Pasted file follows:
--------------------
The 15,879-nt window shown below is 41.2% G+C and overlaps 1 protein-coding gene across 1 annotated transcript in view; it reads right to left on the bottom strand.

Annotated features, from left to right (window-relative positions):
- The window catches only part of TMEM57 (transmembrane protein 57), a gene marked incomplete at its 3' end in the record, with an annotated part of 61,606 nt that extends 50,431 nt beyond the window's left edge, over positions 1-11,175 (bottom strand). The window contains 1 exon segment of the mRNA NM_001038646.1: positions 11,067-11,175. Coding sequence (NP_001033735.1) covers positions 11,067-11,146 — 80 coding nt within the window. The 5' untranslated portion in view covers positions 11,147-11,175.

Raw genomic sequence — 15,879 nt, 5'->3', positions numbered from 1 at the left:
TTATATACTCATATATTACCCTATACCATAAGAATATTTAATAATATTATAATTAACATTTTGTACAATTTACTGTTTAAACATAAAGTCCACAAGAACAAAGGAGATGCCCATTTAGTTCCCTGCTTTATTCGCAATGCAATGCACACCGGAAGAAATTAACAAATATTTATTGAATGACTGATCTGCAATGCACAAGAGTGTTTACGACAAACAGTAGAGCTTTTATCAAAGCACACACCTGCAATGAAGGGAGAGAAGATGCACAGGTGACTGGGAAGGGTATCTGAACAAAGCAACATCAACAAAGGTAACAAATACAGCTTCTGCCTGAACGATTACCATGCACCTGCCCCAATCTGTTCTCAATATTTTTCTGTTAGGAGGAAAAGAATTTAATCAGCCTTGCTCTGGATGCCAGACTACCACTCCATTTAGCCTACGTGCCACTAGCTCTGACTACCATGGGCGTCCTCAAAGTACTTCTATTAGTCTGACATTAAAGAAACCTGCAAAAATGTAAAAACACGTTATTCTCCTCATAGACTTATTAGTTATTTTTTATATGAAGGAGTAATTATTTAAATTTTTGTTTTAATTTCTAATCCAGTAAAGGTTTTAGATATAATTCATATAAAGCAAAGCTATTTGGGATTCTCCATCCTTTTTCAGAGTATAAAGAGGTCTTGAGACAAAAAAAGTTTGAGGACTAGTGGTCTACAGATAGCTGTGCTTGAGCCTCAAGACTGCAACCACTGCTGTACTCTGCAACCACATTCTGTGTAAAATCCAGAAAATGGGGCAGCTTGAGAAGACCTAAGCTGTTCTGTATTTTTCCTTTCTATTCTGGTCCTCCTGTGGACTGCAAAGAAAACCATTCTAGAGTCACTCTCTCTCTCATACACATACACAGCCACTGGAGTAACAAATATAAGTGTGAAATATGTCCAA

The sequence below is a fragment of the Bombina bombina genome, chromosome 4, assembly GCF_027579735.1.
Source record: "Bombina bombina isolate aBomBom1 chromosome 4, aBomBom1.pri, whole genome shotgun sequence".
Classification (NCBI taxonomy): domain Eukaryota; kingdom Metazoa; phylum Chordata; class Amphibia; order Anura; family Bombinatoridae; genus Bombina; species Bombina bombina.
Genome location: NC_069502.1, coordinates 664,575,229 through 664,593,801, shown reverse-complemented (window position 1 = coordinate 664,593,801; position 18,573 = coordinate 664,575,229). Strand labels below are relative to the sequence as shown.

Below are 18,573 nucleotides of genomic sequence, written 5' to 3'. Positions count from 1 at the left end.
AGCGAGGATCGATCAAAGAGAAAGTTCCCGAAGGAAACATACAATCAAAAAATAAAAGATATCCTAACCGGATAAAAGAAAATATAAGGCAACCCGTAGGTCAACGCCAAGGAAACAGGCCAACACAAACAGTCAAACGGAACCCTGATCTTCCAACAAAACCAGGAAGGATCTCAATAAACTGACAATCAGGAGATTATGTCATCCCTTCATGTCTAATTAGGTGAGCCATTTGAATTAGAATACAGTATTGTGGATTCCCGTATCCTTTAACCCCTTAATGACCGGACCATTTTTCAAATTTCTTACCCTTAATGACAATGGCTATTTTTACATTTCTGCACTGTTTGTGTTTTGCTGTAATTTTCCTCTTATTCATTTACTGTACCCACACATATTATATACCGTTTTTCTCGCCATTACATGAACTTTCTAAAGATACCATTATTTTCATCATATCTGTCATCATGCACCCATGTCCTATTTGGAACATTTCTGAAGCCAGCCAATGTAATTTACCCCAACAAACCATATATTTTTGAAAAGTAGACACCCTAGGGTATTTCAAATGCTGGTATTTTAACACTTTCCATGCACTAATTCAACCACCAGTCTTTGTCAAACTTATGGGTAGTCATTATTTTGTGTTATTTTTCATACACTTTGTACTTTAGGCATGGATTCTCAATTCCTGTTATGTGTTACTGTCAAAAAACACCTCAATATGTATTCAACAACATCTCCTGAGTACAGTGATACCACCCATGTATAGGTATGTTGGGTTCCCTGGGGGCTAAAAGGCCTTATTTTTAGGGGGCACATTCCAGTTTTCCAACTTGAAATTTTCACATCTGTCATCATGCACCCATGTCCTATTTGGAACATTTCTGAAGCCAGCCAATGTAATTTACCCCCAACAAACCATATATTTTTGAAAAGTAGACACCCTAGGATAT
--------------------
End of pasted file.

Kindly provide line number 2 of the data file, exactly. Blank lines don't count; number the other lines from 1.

Annotated features, from left to right (window-relative positions):